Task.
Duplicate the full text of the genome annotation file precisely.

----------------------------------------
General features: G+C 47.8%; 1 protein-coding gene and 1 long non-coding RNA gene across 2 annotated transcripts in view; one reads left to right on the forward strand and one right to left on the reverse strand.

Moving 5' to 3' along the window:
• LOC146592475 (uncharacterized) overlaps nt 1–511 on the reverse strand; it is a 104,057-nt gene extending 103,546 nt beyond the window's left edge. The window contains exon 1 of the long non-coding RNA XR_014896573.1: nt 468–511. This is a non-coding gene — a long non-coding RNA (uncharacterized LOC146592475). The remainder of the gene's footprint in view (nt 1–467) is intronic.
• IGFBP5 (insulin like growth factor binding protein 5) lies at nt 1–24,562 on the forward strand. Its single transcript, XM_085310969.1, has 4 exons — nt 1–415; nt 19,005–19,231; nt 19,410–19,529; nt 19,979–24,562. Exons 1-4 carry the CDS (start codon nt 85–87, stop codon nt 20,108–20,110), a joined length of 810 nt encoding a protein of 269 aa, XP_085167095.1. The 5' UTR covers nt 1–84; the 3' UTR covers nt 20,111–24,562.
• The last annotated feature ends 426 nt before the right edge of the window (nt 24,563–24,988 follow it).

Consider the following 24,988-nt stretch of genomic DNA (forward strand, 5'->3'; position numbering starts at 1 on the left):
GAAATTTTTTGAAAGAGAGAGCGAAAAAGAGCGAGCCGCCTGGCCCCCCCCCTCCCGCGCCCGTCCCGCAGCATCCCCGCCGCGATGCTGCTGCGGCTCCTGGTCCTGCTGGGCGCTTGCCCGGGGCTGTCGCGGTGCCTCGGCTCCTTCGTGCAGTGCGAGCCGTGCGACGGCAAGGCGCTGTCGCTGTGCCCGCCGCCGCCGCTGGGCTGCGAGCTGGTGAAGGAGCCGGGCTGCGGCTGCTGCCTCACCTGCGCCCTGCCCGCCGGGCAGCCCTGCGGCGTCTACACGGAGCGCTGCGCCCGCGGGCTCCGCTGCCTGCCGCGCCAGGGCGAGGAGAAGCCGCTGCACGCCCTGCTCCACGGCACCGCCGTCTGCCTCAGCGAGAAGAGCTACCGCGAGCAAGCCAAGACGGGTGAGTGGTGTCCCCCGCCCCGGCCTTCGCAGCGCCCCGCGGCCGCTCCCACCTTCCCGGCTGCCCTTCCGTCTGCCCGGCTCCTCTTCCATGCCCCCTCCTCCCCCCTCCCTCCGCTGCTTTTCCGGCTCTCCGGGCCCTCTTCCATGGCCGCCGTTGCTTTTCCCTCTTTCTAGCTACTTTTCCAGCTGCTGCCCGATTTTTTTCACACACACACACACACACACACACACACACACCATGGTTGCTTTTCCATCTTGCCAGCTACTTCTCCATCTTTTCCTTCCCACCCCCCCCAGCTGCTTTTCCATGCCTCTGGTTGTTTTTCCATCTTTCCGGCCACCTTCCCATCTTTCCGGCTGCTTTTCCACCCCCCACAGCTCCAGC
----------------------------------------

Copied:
General features: G+C 47.8%; 1 protein-coding gene and 1 long non-coding RNA gene across 2 annotated transcripts in view; one reads left to right on the forward strand and one right to left on the reverse strand.

Moving 5' to 3' along the window:
• LOC146592475 (uncharacterized) overlaps nt 1–511 on the reverse strand; it is a 104,057-nt gene extending 103,546 nt beyond the window's left edge. The window contains exon 1 of the long non-coding RNA XR_014896573.1: nt 468–511. This is a non-coding gene — a long non-coding RNA (uncharacterized LOC146592475). The remainder of the gene's footprint in view (nt 1–467) is intronic.
• IGFBP5 (insulin like growth factor binding protein 5) lies at nt 1–24,562 on the forward strand. Its single transcript, XM_085310969.1, has 4 exons — nt 1–415; nt 19,005–19,231; nt 19,410–19,529; nt 19,979–24,562. Exons 1-4 carry the CDS (start codon nt 85–87, stop codon nt 20,108–20,110), a joined length of 810 nt encoding a protein of 269 aa, XP_085167095.1. The 5' UTR covers nt 1–84; the 3' UTR covers nt 20,111–24,562.
• The last annotated feature ends 426 nt before the right edge of the window (nt 24,563–24,988 follow it).

Consider the following 24,988-nt stretch of genomic DNA (forward strand, 5'->3'; position numbering starts at 1 on the left):
GAAATTTTTTGAAAGAGAGAGCGAAAAAGAGCGAGCCGCCTGGCCCCCCCCCTCCCGCGCCCGTCCCGCAGCATCCCCGCCGCGATGCTGCTGCGGCTCCTGGTCCTGCTGGGCGCTTGCCCGGGGCTGTCGCGGTGCCTCGGCTCCTTCGTGCAGTGCGAGCCGTGCGACGGCAAGGCGCTGTCGCTGTGCCCGCCGCCGCCGCTGGGCTGCGAGCTGGTGAAGGAGCCGGGCTGCGGCTGCTGCCTCACCTGCGCCCTGCCCGCCGGGCAGCCCTGCGGCGTCTACACGGAGCGCTGCGCCCGCGGGCTCCGCTGCCTGCCGCGCCAGGGCGAGGAGAAGCCGCTGCACGCCCTGCTCCACGGCACCGCCGTCTGCCTCAGCGAGAAGAGCTACCGCGAGCAAGCCAAGACGGGTGAGTGGTGTCCCCCGCCCCGGCCTTCGCAGCGCCCCGCGGCCGCTCCCACCTTCCCGGCTGCCCTTCCGTCTGCCCGGCTCCTCTTCCATGCCCCCTCCTCCCCCCTCCCTCCGCTGCTTTTCCGGCTCTCCGGGCCCTCTTCCATGGCCGCCGTTGCTTTTCCCTCTTTCTAGCTACTTTTCCAGCTGCTGCCCGATTTTTTTCACACACACACACACACACACACACACACACACCATGGTTGCTTTTCCATCTTGCCAGCTACTTCTCCATCTTTTCCTTCCCACCCCCCCCAGCTGCTTTTCCATGCCTCTGGTTGTTTTTCCATCTTTCCGGCCACCTTCCCATCTTTCCGGCTGCTTTTCCACCCCCCACAGCTCCAGC